Tuesday, 29 December 2020

Looking Back at 2020 (Part 2)

And to part 2 of 2020. Bird wise, it was probably more memorable than the first six months with a few interesting birds turning up of which two being "firsts" for Kent.

July was all about the two returning "Yanks" to the Oare marsh reserve and I caught up with both of them through the month, the rather smart looking Bonaparte's Gull, seen in its full summer refinery and a Lesser Yellowlegs that always remained distant making it a little difficult with the camera.

Once again I was lucky enough to be able to photograph a young Peregrine family along the coast and not too far from my home. Four youngsters fledged and over a few visits I was able to get some photos as they showed off their aerial mastery. I also was able to get a few images of the parent birds as they patrolled along the cliff face and right past my vantage point. 

I came across a pair of Jays with a small chick that had only just fledged the nest whilst photographing the Peregrines.

The young Peregrines make for a memorable experience both with watching and photographing them as they learn the sufficient skills required to succeed in the forthcoming months when they leave the safety of their nesting site.

 August was my quietest month of the year with hardly any trips out at all. I did manage a few waders at Minnis Bay but that was all. Below, a Turnstone in summer plumage, a Dunlin and a Ringed Plover.

September was hugely better, departing Wheatears were in abundance along my local stretch of coastline, refuelling before their onward journey back to their wintering grounds.

A showy Wryneck turned up at Swalecliffe, staying for a week and performed well for the camera. It was nice to get a showy individual, they are normally quite shy.

Another two American waders were found at Worth, a pair of Pectoral Sandpipers which I saw during September. They were always distant on one of the newly dug scrapes on the RSPB reserve but I did manage a couple of record shots to mark the occasion.

Returning Waders were also plentiful during September and I visited Minnis Bay and Reculver frequently during the month. There were several species of Wader taking advantage of the flies attracted by the washed up sea weed that was strewn along the beach from Minnis Bay to the lagoon at Cold harbour. Below, a Curlew Sandpiper, Knot, Dunlin, Sanderling, Turnstone, Bar-tailed Godwit and a Little Stint. September was probably the best month of the year for variety with the camera.

October was a month for Shrikes. The most memorable with the camera was an extremely showy juvenile Red-backed Shrike that stayed a week around bushes and gorse on the Northern perimeter of Littlestone golf course. I visited firstly on a grey dreary morning and returned on a much better day weather wise later in the week. The bird was an absolute star and must have liked the sound of the shutter.

As easy as the Red-backed Shrike was to photograph, the second Shrike of the month, a juvenile Masked Shrike seen at Reculver, proved to be as difficult. Although the bird mostly remained distant, the enormity of the sighting, a first record for Kent and only a few miles from home, made this the bird for me of 2020. I have seen them before in Cyprus, both youngsters and adults but never thought I would have the privilege of seeing one on my doorstep. Dodgy images hugely cropped and wrongly positioned but a record no less.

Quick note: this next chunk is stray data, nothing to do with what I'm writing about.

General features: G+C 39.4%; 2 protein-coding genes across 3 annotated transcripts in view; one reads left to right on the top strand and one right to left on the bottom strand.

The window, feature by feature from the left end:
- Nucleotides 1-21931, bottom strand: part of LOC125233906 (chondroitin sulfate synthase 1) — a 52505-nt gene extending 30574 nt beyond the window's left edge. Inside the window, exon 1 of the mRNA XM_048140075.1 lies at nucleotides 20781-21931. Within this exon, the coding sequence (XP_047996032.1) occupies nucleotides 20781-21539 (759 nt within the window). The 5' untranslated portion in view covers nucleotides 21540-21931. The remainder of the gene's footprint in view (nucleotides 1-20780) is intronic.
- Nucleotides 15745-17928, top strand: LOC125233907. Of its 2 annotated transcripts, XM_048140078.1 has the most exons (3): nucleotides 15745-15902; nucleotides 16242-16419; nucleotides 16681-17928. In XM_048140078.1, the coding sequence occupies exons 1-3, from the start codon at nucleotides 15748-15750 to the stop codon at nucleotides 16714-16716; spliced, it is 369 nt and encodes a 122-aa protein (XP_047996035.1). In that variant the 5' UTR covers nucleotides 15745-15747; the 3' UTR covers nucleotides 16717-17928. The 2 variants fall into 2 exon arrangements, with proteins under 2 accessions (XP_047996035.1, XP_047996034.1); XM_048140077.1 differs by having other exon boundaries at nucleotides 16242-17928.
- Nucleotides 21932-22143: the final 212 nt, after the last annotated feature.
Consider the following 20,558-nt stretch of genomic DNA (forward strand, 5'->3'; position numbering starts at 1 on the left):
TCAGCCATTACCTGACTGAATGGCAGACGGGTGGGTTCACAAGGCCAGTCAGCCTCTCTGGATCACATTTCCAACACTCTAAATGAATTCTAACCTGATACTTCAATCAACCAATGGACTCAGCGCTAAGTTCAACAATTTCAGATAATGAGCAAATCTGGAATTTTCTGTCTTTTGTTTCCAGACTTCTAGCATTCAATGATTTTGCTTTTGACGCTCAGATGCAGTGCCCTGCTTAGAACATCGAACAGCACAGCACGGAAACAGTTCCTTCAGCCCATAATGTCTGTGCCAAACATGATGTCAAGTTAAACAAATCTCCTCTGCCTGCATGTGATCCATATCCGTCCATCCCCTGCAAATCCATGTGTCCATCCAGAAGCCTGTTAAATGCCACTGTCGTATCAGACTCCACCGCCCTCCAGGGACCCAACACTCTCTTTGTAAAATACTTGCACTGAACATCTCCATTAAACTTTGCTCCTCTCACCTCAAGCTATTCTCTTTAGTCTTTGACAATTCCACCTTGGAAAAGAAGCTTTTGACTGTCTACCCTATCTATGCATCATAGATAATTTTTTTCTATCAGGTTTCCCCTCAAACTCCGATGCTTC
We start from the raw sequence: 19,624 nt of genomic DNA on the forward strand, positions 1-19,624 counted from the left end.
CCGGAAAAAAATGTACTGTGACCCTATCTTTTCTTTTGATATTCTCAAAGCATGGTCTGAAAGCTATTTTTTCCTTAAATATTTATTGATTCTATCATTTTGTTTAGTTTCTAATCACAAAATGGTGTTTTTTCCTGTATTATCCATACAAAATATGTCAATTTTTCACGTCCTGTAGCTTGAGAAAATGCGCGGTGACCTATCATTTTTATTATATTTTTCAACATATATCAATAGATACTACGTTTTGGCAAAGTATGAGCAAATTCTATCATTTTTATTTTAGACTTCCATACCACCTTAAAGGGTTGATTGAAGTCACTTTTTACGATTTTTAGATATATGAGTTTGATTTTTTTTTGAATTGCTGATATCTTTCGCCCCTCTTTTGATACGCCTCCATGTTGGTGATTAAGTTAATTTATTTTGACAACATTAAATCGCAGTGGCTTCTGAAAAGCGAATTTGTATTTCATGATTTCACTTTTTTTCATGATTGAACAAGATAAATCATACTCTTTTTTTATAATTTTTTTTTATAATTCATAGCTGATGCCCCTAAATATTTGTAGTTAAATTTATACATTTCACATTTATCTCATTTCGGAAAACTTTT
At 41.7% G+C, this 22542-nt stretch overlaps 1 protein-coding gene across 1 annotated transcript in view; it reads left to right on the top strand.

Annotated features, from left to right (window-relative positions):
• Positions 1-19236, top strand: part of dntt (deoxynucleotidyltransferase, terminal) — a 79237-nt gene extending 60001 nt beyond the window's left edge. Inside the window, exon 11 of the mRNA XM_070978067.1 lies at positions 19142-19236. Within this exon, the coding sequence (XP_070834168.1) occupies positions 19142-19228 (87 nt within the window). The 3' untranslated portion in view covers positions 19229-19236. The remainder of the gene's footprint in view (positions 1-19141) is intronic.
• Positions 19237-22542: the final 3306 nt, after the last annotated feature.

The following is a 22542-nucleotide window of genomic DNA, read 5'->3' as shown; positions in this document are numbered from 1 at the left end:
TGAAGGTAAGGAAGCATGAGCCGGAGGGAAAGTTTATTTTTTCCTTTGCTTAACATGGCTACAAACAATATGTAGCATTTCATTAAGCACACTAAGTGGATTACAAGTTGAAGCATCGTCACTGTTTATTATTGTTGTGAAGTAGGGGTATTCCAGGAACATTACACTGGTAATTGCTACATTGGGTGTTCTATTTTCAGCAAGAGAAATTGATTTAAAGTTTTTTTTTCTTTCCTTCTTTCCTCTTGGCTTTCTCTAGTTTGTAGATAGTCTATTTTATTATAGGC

October was a month of quality over quantity.

 November and when you can take photos whilst working then it makes working just that bit easier. Visiting the concrete plant at the Ramsgate harbour complex I have had some joy with a family of Foxes that have a den behind the plant. Sometimes I can get very close to them as they play on the sand piles.

I was not expecting to get another 1st for Kent but that is exactly what happened when a Crag Martin was found at Kingsdown. I missed the news on the first afternoon it was seen but arrived in the dark the next morning and soon had another tick for Kent in the bag. (U.K tick as well) 

The bird stayed a week but on most days it would commute about a dozen miles south to Samphire Hoe to spend the day, returning to Kingsdown to roost each afternoon. I saw the bird at Samphire Hoe as well, in much better conditions than my previous encounters at Kingsdown.

December and the close to a year that has been trying to say the least. A new lock down disguised under the term of tier 4 was issued by our rather sorrowful government, so outings have been curtailed somewhat. I have restricted my outings to local, mostly between Reculver and Minnis Bay. A Black Redstart and Kestrel have been photographed by the towers at Reculver during December

And Snow Buntings have been seen and photographed on the beach close to the Wantsum outflow at Cold harbour

Lastly, one of the many Brent Geese seen between the towers and Minnis Bay.

That brings a close to 2020 with the camera, a peculiar year where travel has been severely restricted but still managing a few images and two new Kent ticks was a nice result. Hopefully next year will see a return to some sort of normality but I fear we have a way to go yet. Anyway, here's to a better New Year and above all, stay safe. 

 Happy New Year.

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